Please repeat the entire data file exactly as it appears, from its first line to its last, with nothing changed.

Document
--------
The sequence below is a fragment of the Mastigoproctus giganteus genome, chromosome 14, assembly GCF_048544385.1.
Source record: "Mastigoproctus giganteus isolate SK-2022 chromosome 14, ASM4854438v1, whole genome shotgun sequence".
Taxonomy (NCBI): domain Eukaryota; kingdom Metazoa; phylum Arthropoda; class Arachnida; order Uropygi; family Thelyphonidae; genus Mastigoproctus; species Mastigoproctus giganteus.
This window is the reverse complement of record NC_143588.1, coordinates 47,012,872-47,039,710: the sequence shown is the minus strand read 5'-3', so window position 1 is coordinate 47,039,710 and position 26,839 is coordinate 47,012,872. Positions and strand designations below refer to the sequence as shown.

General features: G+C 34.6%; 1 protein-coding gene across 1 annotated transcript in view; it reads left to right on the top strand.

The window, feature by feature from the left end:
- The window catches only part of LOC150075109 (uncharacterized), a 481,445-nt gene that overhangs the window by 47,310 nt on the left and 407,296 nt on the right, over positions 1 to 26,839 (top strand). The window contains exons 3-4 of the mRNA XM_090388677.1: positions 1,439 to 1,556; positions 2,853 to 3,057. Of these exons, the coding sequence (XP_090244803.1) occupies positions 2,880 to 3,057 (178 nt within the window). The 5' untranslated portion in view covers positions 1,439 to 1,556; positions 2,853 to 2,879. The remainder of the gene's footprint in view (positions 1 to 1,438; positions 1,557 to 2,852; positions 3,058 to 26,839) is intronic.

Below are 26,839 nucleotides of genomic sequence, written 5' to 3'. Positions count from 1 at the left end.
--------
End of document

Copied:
The sequence below is a fragment of the Mastigoproctus giganteus genome, chromosome 14, assembly GCF_048544385.1.
Source record: "Mastigoproctus giganteus isolate SK-2022 chromosome 14, ASM4854438v1, whole genome shotgun sequence".
Taxonomy (NCBI): domain Eukaryota; kingdom Metazoa; phylum Arthropoda; class Arachnida; order Uropygi; family Thelyphonidae; genus Mastigoproctus; species Mastigoproctus giganteus.
This window is the reverse complement of record NC_143588.1, coordinates 47,012,872-47,039,710: the sequence shown is the minus strand read 5'-3', so window position 1 is coordinate 47,039,710 and position 26,839 is coordinate 47,012,872. Positions and strand designations below refer to the sequence as shown.

General features: G+C 34.6%; 1 protein-coding gene across 1 annotated transcript in view; it reads left to right on the top strand.

The window, feature by feature from the left end:
- The window catches only part of LOC150075109 (uncharacterized), a 481,445-nt gene that overhangs the window by 47,310 nt on the left and 407,296 nt on the right, over positions 1 to 26,839 (top strand). The window contains exons 3-4 of the mRNA XM_090388677.1: positions 1,439 to 1,556; positions 2,853 to 3,057. Of these exons, the coding sequence (XP_090244803.1) occupies positions 2,880 to 3,057 (178 nt within the window). The 5' untranslated portion in view covers positions 1,439 to 1,556; positions 2,853 to 2,879. The remainder of the gene's footprint in view (positions 1 to 1,438; positions 1,557 to 2,852; positions 3,058 to 26,839) is intronic.

Below are 26,839 nucleotides of genomic sequence, written 5' to 3'. Positions count from 1 at the left end.